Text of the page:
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Ten Lakes Wilderness Study Area | Eureka, Montana

Natural Area, Conservation Area
Ten Lakes Wilderness Study Area – Aaron Theisen

Tucked in the Whitefish Range along the Canadian border, the Ten Lakes Wilderness Study Area is 34,000 beautiful acres of lakes, basins, and ridgetops in the Kootenai National Forest.

With over 80 miles of backcountry trails, this special area offers an outstanding spectrum backcountry recreation opportunities and rich wildlife habitat. Ten Lakes provides habitat for lynx, grizzly bear, wolverine, pika and, until recently, even woodland caribou could be spotted there. The area includes forested foothills, alpine meadows bursting with wildflowers and namesake turquoise alpine lakes that provide excellent cutthroat trout fishing. Follow the trail to the top of a craggy ridgeline, and you'll enjoy panoramic views of Glacier National Park, the Cabinet Mountains Wilderness, and the southern Canadian Rockies.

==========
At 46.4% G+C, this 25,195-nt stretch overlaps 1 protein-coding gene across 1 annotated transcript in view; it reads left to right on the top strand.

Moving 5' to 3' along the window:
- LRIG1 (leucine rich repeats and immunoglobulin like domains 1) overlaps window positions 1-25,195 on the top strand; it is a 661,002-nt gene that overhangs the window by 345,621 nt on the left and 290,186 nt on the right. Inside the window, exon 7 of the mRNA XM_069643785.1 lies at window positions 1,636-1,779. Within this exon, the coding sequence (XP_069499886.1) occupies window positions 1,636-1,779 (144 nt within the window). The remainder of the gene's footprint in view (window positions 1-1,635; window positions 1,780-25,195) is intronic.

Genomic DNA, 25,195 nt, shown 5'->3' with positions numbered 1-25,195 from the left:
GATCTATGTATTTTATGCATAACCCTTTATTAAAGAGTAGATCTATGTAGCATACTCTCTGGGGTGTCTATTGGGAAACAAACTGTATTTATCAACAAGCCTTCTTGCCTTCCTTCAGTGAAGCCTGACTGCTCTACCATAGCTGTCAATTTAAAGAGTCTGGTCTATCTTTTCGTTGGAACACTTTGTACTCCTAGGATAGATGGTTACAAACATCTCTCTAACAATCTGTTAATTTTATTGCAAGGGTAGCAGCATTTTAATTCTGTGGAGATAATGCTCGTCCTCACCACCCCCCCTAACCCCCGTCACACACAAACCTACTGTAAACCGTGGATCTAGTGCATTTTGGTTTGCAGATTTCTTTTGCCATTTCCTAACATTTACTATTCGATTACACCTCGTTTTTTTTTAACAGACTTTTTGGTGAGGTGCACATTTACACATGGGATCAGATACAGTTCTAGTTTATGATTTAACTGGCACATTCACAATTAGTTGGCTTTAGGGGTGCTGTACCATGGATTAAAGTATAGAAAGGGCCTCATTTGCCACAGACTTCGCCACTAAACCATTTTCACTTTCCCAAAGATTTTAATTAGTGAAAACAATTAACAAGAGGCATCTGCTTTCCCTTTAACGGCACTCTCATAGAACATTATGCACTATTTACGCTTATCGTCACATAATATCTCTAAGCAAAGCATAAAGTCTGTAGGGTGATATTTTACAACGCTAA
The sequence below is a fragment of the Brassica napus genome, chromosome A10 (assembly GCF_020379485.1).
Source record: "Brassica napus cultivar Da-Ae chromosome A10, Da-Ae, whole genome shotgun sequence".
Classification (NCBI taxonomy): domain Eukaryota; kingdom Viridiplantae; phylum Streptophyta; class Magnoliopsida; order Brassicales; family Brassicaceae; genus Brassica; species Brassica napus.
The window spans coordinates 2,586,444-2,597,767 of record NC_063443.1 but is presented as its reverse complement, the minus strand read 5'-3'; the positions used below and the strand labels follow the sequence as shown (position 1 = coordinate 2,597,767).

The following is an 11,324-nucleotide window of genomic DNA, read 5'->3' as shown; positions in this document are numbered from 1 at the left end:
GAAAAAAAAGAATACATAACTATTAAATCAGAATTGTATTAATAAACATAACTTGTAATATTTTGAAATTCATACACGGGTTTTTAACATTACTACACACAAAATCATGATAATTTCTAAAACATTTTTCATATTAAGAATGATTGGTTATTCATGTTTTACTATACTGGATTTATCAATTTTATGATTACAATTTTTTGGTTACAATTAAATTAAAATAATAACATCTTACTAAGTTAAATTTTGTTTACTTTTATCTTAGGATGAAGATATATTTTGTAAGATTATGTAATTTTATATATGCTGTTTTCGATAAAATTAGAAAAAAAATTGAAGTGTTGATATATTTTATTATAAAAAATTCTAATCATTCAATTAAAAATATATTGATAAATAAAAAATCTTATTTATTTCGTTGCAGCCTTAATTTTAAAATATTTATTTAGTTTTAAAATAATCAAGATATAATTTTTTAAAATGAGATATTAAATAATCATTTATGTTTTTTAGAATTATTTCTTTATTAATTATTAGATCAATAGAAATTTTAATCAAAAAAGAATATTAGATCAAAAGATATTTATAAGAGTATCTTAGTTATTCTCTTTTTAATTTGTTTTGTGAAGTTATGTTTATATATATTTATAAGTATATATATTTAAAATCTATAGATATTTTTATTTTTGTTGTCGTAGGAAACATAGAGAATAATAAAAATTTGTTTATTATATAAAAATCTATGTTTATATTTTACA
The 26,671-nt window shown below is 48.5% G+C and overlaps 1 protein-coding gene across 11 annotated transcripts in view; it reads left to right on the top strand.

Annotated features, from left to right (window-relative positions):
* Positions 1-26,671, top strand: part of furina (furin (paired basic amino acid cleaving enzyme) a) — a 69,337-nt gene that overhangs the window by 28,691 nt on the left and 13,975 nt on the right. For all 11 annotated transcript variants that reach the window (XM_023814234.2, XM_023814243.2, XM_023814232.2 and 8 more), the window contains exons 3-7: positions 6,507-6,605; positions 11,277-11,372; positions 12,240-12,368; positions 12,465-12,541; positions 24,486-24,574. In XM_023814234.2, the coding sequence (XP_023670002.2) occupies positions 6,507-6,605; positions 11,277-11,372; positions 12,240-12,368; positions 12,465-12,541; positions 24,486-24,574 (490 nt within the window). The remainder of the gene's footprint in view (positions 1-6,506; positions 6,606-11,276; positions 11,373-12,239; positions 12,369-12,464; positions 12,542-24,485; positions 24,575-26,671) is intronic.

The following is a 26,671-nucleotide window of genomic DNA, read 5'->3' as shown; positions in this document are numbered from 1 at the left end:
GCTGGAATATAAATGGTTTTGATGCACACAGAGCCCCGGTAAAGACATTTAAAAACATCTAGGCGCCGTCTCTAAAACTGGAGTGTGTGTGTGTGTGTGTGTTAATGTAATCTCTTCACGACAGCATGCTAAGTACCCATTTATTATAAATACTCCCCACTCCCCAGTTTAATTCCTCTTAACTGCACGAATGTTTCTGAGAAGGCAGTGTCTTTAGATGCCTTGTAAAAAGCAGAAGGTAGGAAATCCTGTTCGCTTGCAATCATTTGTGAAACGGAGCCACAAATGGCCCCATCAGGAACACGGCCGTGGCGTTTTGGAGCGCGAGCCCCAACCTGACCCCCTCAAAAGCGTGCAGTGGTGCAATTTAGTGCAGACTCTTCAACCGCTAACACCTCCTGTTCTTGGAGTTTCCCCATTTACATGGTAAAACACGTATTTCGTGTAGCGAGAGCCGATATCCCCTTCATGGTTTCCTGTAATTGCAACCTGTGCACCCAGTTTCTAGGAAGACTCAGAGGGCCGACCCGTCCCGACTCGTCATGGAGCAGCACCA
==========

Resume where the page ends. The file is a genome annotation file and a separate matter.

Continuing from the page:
Hiking, fishing, skiing, berry picking and car camping are popular activities in Ten Lakes. Bring the whole family and snag a car-accessible camping spot at Little Therriault Lake for just $5. Or, if you're up for a little more sweat, hike in and spend the night under the Milky Way at the Mt. Wam lookout - available for rent for $20 per night at

Driving Directions to Key Access Points

From Hwy 93, turn East on Grave Creek Road (south of Eureka). Grave Creek Rd. turns into Forest Service Rd. 114. After about 10 Miles, turn right to stay on USFS 114. You should immediately cross a bridge with a sign for Clarence Creek.

After about 4 miles, the road turns into USFS rd. 319. Continue straight on 319. for another 14 miles to Therriault Lakes.

There are multiple access points to this area. Check with the Kootenai National Forest, Fortine district for more information.

Highlights of this Wilderness Area or Conservation Area

Wildlife viewing opportunities, Loop Trails, Backpacking, Fishing, Camping and Berry Picking.


Best Seasons or Dates to Visit

This is a high elevation area and often isn't accessible until the snow melts. It is best to access this area from late June - early October.